Show Summary Details
Page of

Immunoglobulin A nephropathy and IgA vasculitis (HSP) 

Immunoglobulin A nephropathy and IgA vasculitis (HSP)
Immunoglobulin A nephropathy and IgA vasculitis (HSP)

Jonathan Barratt

, and John Feehally

Page of

PRINTED FROM OXFORD MEDICINE ONLINE ( © Oxford University Press, 2021. All Rights Reserved. Under the terms of the licence agreement, an individual user may print out a PDF of a single chapter of a title in Oxford Medicine Online for personal use (for details see Privacy Policy and Legal Notice).

date: 27 February 2021

Immunoglobulin A nephropathy (IgAN) is the commonest pattern of glomerulonephritis identified in areas of the world where renal biopsy is widely practised. It is defined pathologically by IgA deposition in the glomerular mesangium accompanied by a mesangial proliferative glomerulonephritis which may vary greatly in severity. Aetiology is uncertain, but abnormalities of IgA1 hinge-region O-glycosylation are consistently found. Clinical features—IgAN can present with (1) visible haematuria, typically in children and young adults, developing within a day or two of upper respiratory tract infection (‘synpharyngitic’); (2) asymptomatic nonvisible haematuria/proteinuria; (3) nephrotic syndrome (<5% of cases); (4) acute kidney injury (uncommon); and (5) chronic renal failure with up to 25% of patients reaching endstage renal failure within 20 years of diagnosis. Henoch–Schönlein purpura (HSP) is a small vessel systemic vasculitis characterized by small blood vessel deposition of IgA that predominantly affects the skin, joints, gut, and kidney, with nephritis that may be histologically indistinguishable from IgA nephropathy. Management—there is no treatment known to modify mesangial deposition of IgA. Treatment options are mostly directed at controlling blood pressure and limiting proteinuria through blockade of the renin–angiotensin–aldosterone axis. In the rare patient presenting with acute kidney injury in whom biopsy shows crescentic IgA nephropathy, a regimen such as those used for renal vasculitis and other forms of crescentic glomerulonephritis should be considered, for example, oral prednisolone in combination with cyclophosphamide.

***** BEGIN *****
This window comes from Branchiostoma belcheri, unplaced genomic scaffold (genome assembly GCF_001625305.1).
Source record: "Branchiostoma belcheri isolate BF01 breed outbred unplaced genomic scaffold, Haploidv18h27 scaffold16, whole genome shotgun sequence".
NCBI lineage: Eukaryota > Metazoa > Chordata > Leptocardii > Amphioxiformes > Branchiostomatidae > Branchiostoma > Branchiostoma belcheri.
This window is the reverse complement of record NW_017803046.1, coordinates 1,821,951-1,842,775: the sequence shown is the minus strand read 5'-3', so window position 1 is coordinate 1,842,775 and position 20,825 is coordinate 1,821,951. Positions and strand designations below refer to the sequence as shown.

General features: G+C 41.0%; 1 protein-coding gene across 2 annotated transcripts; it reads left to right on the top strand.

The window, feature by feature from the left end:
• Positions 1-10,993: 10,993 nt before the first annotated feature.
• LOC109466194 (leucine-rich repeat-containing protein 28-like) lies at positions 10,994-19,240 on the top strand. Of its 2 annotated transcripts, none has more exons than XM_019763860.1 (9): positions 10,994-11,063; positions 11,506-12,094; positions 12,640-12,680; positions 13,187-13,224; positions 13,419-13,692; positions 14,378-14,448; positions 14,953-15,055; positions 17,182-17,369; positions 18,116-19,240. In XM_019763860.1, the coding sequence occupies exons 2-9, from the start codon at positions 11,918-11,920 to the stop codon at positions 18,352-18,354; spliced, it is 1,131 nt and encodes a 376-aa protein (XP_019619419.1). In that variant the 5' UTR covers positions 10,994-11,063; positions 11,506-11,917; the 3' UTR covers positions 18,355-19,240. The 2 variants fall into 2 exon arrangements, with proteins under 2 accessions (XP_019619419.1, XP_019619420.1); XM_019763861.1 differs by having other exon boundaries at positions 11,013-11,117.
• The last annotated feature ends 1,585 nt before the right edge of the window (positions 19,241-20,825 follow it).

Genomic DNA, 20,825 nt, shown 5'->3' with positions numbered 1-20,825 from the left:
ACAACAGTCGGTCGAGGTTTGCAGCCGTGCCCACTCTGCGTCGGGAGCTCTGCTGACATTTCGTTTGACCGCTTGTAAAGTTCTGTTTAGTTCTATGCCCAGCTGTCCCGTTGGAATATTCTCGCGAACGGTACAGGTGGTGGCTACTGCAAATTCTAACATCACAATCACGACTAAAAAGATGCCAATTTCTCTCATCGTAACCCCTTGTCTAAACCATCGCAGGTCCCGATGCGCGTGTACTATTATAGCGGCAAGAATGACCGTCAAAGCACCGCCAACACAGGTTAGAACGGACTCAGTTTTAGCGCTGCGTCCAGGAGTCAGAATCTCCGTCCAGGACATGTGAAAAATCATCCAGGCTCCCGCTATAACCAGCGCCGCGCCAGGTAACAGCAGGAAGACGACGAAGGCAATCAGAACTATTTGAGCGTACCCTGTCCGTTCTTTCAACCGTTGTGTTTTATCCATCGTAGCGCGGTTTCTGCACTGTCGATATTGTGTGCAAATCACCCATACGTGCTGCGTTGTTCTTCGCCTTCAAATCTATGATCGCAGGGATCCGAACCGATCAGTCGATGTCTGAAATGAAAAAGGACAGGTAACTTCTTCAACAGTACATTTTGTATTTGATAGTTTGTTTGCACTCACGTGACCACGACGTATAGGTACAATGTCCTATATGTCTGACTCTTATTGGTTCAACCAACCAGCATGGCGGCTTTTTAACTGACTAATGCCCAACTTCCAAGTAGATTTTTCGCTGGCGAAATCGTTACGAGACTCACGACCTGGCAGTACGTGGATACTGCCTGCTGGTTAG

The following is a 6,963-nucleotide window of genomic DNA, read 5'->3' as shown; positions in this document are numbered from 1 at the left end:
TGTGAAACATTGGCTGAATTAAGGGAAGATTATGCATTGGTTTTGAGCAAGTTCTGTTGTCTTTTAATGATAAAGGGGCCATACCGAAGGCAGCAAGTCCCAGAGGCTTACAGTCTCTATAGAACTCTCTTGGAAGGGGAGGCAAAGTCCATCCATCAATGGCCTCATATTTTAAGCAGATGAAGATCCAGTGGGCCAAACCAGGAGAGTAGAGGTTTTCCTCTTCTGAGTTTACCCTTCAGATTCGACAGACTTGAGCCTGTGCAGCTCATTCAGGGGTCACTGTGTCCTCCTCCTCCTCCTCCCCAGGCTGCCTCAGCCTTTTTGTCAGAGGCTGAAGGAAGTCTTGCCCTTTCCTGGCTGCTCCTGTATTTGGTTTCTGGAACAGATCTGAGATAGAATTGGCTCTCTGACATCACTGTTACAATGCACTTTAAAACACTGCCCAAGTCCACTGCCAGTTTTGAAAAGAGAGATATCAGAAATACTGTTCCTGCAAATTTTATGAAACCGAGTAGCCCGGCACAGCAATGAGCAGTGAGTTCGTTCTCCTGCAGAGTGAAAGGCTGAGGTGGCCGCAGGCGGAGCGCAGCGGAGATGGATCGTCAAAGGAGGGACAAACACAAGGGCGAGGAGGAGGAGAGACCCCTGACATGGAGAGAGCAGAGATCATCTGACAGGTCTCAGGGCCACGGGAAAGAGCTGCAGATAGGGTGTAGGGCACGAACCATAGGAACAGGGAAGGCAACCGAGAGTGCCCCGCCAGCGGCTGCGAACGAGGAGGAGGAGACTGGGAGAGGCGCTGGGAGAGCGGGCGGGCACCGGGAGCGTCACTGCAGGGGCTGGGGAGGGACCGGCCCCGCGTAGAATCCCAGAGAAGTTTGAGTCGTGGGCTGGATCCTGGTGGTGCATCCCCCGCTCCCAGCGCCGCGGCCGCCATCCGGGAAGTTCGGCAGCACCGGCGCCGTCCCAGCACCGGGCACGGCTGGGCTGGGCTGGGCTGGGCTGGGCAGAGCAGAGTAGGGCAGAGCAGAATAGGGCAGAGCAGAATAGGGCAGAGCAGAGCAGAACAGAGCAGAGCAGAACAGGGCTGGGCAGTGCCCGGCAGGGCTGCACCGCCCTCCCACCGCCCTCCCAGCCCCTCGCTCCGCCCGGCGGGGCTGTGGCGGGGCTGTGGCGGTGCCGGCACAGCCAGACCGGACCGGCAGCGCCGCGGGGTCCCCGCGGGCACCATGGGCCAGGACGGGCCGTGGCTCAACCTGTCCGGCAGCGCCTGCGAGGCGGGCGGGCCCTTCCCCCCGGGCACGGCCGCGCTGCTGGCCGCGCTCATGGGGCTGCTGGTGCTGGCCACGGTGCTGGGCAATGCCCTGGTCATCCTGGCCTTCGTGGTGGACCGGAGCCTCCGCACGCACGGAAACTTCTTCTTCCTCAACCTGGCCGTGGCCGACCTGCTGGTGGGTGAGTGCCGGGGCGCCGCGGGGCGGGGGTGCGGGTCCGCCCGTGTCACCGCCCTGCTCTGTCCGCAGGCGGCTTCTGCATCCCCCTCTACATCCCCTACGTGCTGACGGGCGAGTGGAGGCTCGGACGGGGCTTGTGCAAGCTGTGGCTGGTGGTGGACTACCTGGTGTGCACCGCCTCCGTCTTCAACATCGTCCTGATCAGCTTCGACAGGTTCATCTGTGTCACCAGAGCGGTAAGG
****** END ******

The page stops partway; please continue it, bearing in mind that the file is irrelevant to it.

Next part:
Access to the complete content on Oxford Medicine Online requires a subscription or purchase. Public users are able to search the site and view the abstracts for each book and chapter without a subscription.

Please subscribe or login to access full text content.

If you have purchased a print title that contains an access token, please see the token for information about how to register your code.

For questions on access or troubleshooting, please check our FAQs, and if you can't find the answer there, please contact us.